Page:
Study: Exercise may reduce risk of fall-related injuries in seniors

Falls are one of the most significant threats to seniors’ well-being. In fact, one-third of community dwelling seniors experience a fall each year, and they are the leading cause of injury among people 65 and older, the Public Health Agency of Canada reports. Injuries due to falls can significantly threaten a senior’s independence and mobility, but new research suggests that a regimen of simple exercise may help prevent fall-related injuries among older adults, according to findings published on

Widespread evidence
The study, performed by researchers from France, was based on an analysis of 17 previously conducted trials involving more than 4,200 participants. Subjects took part in a wide variety of exercise routines ranging from tai chi and balance-enchancing activities to strength building exercises and functional training. Researchers determined that the exercises resulted in a significantly lower risk of falls that required medical care or caused serious injuries and fractures.

“[There is] ample evidence that this type of program improves balance ability,” the authors wrote. However, they also noted that the positive results may be due to the positive impact that regular physical activity has on cognitive function.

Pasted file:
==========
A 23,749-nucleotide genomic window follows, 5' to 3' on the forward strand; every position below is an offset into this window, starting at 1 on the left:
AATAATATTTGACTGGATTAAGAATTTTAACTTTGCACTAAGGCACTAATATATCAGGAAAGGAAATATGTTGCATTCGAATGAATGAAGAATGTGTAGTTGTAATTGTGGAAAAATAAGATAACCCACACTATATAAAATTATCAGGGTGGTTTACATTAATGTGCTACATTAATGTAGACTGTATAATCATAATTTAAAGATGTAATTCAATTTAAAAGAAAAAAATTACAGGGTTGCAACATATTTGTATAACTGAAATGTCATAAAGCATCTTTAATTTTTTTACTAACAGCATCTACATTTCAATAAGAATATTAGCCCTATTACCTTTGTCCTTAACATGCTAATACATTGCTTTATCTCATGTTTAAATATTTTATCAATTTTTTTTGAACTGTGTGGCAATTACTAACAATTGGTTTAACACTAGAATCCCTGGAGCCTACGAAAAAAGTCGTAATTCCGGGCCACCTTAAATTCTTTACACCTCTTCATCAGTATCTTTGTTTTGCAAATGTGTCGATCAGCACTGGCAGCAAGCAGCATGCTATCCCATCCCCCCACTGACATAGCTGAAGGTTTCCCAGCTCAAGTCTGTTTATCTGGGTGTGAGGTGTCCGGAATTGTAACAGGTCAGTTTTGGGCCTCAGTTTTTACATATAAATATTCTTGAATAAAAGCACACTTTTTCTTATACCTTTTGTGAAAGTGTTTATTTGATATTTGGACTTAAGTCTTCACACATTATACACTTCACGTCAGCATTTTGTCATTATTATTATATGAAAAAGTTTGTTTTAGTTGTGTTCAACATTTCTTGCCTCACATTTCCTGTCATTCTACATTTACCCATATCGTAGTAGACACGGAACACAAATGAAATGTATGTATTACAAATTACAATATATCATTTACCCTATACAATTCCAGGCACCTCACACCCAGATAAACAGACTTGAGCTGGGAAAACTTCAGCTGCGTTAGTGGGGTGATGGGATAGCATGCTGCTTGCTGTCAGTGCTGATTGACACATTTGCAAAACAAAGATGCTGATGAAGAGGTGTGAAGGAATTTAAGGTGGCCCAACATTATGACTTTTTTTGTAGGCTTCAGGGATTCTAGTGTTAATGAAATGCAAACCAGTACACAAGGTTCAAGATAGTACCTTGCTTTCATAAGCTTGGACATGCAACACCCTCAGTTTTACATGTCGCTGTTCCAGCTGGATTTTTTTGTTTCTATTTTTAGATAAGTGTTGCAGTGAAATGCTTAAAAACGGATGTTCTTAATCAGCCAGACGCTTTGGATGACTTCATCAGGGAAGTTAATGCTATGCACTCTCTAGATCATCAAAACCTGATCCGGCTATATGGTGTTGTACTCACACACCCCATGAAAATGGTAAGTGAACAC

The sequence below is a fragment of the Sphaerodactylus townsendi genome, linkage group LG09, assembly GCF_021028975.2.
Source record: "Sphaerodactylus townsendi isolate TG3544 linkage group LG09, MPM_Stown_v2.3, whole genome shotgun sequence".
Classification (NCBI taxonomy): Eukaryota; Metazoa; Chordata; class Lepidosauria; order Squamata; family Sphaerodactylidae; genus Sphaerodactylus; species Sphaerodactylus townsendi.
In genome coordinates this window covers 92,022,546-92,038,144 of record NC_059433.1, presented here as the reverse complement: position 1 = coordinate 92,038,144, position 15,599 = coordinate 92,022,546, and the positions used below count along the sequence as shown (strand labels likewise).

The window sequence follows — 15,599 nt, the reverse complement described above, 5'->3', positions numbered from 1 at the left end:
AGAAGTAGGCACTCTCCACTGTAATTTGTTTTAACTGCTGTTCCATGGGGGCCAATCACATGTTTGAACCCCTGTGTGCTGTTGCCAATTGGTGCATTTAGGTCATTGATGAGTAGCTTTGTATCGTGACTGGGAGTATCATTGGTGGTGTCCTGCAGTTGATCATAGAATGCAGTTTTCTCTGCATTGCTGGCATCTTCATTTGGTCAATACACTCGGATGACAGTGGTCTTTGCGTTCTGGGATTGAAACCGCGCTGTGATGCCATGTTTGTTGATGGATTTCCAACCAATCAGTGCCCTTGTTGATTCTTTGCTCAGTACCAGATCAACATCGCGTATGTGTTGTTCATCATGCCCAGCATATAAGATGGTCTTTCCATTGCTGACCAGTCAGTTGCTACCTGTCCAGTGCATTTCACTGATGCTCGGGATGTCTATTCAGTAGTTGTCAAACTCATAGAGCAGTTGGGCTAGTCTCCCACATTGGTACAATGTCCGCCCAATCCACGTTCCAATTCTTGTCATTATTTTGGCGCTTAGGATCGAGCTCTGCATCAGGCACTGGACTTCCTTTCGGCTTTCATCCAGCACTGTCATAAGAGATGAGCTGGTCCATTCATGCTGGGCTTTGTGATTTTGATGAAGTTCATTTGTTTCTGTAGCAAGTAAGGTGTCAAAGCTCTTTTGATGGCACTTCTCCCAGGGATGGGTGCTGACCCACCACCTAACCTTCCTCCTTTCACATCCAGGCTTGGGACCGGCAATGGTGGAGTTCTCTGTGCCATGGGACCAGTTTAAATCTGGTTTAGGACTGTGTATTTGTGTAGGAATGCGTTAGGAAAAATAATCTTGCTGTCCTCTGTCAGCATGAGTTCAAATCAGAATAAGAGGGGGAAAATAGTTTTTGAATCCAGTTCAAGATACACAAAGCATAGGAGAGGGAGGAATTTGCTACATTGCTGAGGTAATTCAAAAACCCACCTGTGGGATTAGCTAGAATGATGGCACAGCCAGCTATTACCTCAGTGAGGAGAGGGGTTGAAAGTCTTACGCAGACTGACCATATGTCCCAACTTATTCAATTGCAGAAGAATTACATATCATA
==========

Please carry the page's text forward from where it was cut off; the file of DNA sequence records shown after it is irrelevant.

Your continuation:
More than exercise
Physical activity may be one of the most effective options available to help seniors prevent falls, but there are other factors that come into play as well. Chief among them is how their house is arranged. Luckily, there are a number of easy changes seniors and their caregivers can make in order to ensure older adults can stride comfortably about the house, according to the U.S. Centers for Disease Control and Prevention.

One of the simplest ways to fall-proof a home is to turn one’s attention to common tripping hazards – papers, books, clothes and shoes –  from heavily traveled areas. It is also a good idea to remove small throw rugs because they can slip and cause a fall. Removing tripping hazards is just one step, however. Seniors’ homes should also have improved lighting, and it’s a good idea for them to take the chance to review their medications to ensure none of their prescriptions will interfere with their balance or make them more prone to falls, the CDC noted.